It might sound like a rather quirky term; hobby exhaustion. It almost sounds a little absurd, I’d go as far to say. However, when you break down some of the ways you can find yourself stepping back from your brushes and miniatures, the symptoms are all too real. Some may call it a “funk” or a “wall”, but I find those terms to be ambiguous and obtuse respectfully. What I’ve found it to be categorically is a metaphorical fatigue. If you have hobby deadlines or fancy yourself a completionist then you’ll probably end up stewing angrily in these states; I know I have. Don’t worry, it can be overcome. The best way to approach this issue is analytically and with a positive outlook. So, let’s get started.
Let’s begin by first identifying what hobby exhaustion is and how it becomes manifest. Typically, if you struggle to motivate yourself to sit at your hobby station this can be a clear sign. However, the biggest red flag is where simply thinking about starting a new project or continuing a current one simply fails to make you happy or excited. If you find no will to pick up the brush and paint your models or wince at the thought of building another Space Marine, then these are sure signals that the exhaustion has hold of you.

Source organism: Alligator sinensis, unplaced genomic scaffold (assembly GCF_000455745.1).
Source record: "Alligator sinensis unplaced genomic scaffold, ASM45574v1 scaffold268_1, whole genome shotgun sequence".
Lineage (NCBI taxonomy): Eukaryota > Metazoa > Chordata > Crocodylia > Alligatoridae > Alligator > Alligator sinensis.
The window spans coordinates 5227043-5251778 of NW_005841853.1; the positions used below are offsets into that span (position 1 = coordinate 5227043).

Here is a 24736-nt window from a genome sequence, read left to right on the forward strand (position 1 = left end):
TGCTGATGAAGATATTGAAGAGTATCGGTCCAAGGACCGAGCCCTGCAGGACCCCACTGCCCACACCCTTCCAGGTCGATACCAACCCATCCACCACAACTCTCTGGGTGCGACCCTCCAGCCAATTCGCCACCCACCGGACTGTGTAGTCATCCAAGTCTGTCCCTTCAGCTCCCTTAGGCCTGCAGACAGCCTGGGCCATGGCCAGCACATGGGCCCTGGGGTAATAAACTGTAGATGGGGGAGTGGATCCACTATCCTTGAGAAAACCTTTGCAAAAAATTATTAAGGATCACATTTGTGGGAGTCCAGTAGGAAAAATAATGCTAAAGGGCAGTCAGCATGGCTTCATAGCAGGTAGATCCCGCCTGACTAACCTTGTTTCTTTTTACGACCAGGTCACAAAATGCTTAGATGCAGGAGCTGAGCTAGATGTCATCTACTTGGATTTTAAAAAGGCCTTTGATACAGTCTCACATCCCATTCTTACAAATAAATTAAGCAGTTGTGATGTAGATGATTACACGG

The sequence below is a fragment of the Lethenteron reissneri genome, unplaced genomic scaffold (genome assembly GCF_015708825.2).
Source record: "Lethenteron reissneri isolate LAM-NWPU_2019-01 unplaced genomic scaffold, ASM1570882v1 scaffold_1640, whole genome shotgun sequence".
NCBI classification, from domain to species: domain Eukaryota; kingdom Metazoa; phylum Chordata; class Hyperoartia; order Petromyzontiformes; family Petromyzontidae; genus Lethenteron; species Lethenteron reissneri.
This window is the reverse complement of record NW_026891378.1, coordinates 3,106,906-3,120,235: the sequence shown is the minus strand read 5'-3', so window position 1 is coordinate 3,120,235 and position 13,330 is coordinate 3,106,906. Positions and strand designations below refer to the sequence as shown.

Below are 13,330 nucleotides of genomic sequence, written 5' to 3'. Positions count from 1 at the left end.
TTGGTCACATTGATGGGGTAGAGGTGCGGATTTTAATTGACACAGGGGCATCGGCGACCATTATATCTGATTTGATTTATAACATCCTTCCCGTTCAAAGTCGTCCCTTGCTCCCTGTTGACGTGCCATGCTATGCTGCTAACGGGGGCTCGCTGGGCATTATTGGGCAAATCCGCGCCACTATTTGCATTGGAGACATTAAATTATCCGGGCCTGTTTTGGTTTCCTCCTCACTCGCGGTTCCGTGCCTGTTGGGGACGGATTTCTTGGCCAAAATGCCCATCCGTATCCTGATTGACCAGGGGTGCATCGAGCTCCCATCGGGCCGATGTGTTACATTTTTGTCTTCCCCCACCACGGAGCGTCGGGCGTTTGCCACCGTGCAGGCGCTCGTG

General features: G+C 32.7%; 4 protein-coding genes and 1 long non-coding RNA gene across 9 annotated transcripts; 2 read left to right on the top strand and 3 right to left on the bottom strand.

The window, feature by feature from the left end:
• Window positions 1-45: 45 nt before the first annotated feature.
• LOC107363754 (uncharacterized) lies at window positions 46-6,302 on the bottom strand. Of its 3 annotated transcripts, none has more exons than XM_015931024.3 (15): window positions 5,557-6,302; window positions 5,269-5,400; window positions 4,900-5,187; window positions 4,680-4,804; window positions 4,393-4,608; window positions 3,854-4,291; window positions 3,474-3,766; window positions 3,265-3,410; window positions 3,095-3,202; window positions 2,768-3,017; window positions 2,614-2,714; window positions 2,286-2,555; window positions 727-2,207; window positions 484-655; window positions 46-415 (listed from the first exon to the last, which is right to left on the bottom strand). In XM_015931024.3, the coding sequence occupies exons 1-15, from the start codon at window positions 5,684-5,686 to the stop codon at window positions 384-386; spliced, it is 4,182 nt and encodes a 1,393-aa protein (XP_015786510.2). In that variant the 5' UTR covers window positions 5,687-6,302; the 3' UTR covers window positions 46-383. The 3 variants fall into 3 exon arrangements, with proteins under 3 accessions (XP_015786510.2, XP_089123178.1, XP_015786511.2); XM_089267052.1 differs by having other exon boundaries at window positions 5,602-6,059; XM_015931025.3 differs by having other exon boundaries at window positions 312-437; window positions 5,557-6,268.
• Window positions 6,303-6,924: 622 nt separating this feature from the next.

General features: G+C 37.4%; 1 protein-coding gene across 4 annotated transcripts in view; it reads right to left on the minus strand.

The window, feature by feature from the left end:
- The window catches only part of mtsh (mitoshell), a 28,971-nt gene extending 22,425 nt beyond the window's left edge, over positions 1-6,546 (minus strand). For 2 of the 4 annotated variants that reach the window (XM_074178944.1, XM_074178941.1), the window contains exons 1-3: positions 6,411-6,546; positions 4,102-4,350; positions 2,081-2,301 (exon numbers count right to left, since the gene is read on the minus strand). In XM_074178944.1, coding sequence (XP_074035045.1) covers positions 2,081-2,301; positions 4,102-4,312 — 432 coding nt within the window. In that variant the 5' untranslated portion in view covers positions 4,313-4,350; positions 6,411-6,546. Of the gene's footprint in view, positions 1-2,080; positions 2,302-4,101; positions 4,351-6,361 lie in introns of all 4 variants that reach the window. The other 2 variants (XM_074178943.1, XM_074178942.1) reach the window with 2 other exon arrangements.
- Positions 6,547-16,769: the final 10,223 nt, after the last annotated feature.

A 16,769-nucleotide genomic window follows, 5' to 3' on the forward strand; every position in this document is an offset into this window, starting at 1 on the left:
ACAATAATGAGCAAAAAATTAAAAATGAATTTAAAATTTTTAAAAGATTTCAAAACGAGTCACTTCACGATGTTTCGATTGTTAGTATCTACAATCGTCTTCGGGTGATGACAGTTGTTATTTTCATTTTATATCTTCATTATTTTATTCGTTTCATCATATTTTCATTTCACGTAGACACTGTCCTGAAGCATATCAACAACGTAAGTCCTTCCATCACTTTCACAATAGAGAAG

Your apprehensions to hobby can come from any number of places. Find below some of the clearest causes that I can muster, having suffered them myself. There’s also some tips on how to remedy said issues.
You might find yourself getting comfortable in what you’re painting. Perhaps you’ve got a real knack for painting US Paratroopers or you’ve mustered a technique of speed-painting zombies. However, just because you’re good at something doesn’t mean you shouldn’t experiment. Working on the same project, be it countless hordes or a colossal gargantuan, can cause decaying interest. Soon, you’ll find yourself working on a project out of necessity or simply because you can, rather than because you enjoy it.